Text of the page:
GNAT (formerly the GNU NYU Ada Translator) is a full Ada compiler and runtime library supporting Ada 2005, Ada 95, and Ada 83. It is a full implementation of the language, including all of the optional Annexes of the Language Reference Manual. It is based on GCC technology, and has source, pre-packaged releases, and several additional Ada tools available. The runtime has a modified GPL so that your applications don't have to be GPLed automatically.
GNU Prolog is a free Prolog compiler with constraint solving over finite domains. GNU Prolog accepts Prolog+constraint programs and produces native binaries (like gcc does from a C source). The obtained executable is then stand-alone. The size of this executable can be quite small since GNU Prolog can avoid to link the code of most unused built-in predicates. The performances of GNU Prolog are very encouraging (comparable to commercial systems).
Sather is an object oriented language designed to be simple, efficient, safe, flexible and non-proprietary. One way of placing it in the "space of languages" is to say that it aims to be as efficient as C, C++, or Fortran, as elegant as and safer than Eiffel, and support higher-order functions and iteration abstraction as well as Common Lisp, CLU or Scheme.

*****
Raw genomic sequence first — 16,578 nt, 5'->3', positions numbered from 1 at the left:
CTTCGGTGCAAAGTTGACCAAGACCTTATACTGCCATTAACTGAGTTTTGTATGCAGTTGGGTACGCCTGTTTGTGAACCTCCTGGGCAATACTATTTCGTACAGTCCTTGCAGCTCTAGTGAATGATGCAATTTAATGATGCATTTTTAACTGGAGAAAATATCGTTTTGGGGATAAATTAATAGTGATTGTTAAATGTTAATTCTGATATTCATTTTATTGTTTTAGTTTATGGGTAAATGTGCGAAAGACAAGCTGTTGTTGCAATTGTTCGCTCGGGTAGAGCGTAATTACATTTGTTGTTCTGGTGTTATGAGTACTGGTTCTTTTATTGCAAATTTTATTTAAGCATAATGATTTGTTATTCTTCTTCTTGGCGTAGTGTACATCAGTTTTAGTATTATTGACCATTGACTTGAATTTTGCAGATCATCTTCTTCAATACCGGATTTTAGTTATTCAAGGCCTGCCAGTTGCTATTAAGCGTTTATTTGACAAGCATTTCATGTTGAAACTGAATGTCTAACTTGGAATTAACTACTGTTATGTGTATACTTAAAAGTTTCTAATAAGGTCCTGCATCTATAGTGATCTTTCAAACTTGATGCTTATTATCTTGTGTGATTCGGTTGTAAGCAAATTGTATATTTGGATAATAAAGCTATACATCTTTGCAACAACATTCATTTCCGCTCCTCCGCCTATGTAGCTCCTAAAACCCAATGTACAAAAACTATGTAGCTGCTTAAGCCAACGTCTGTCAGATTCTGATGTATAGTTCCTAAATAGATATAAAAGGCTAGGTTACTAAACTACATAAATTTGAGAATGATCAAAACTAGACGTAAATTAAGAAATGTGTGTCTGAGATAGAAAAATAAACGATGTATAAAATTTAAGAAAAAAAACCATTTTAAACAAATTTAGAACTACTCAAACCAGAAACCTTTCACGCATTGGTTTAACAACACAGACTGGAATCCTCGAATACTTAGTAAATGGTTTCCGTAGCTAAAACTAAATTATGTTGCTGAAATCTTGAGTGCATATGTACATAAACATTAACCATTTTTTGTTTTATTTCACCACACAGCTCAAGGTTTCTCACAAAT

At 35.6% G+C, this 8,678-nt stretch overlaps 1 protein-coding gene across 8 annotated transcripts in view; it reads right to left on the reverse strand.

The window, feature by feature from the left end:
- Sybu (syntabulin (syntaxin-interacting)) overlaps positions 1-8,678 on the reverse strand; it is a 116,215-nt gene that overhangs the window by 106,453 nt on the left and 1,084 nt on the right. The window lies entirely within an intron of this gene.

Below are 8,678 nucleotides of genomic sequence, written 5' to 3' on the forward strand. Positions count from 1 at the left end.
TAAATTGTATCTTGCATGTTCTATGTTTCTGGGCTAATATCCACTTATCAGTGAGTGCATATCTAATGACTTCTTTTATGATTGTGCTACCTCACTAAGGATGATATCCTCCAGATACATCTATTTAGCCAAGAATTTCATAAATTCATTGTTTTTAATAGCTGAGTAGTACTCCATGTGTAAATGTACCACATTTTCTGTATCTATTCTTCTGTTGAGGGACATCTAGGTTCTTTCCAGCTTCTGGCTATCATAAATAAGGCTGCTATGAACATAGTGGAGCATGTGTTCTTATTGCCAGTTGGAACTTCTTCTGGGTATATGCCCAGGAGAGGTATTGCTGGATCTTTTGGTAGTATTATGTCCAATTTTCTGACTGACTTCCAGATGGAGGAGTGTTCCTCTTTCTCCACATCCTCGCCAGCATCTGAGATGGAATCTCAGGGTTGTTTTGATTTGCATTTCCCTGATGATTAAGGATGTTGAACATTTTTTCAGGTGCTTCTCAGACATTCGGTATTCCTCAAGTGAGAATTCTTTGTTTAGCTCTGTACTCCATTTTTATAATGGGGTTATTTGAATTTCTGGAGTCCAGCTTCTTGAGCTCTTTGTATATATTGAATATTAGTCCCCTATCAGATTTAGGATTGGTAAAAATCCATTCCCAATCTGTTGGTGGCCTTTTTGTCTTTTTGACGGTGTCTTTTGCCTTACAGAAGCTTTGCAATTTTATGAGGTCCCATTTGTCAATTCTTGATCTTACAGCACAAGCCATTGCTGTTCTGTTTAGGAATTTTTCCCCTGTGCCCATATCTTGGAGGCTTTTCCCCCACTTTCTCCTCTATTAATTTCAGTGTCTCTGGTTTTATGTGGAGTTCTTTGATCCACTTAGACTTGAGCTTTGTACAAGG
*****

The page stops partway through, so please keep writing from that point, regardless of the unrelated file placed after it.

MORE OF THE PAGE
The GRASP Project has created an algorithmic-level graphical representation for software called the Control Structure Diagram (CSD). The CSD was created to improve the comprehension efficiency of Ada source code and, as a result, improve software reliability and reduce software costs. Since its creation, the CSD has been expanded and adapted to include other languages. GRASP provides the capability to generate CSD's from Ada 95, C, C++, Java, and VHDL source code in both a reverse and forward engineering mode with a level of flexibility suitable for professional application. GRASP has been integrated with the GNU family of compilers for Ada (GNAT) and C (gcc), and Sun's javac compiler for Java. Use of GRASP is not restricted to these compilers, however. This has resulted in a comprehensive graphically-based development environment for these languages. The user may view, edit, print, and compile source code as CSDs with no discernible addition to storage or computational overhead.
Gwydion Dylan is a portable, optimizing Dylan compiler written in Dylan. It was originally written by the Gwydion Group at CMU and is now maintained by volunteers. Eventually, Gwydion Dylan is meant to become a top-notch tool for building complicated applications. Dylan is a dynamic, object-oriented language with four design goals: high performance, rapid prototyping, ease of use, and seamless support for using libraries written in C. Ports of Gwydion Dylan are available for many platforms.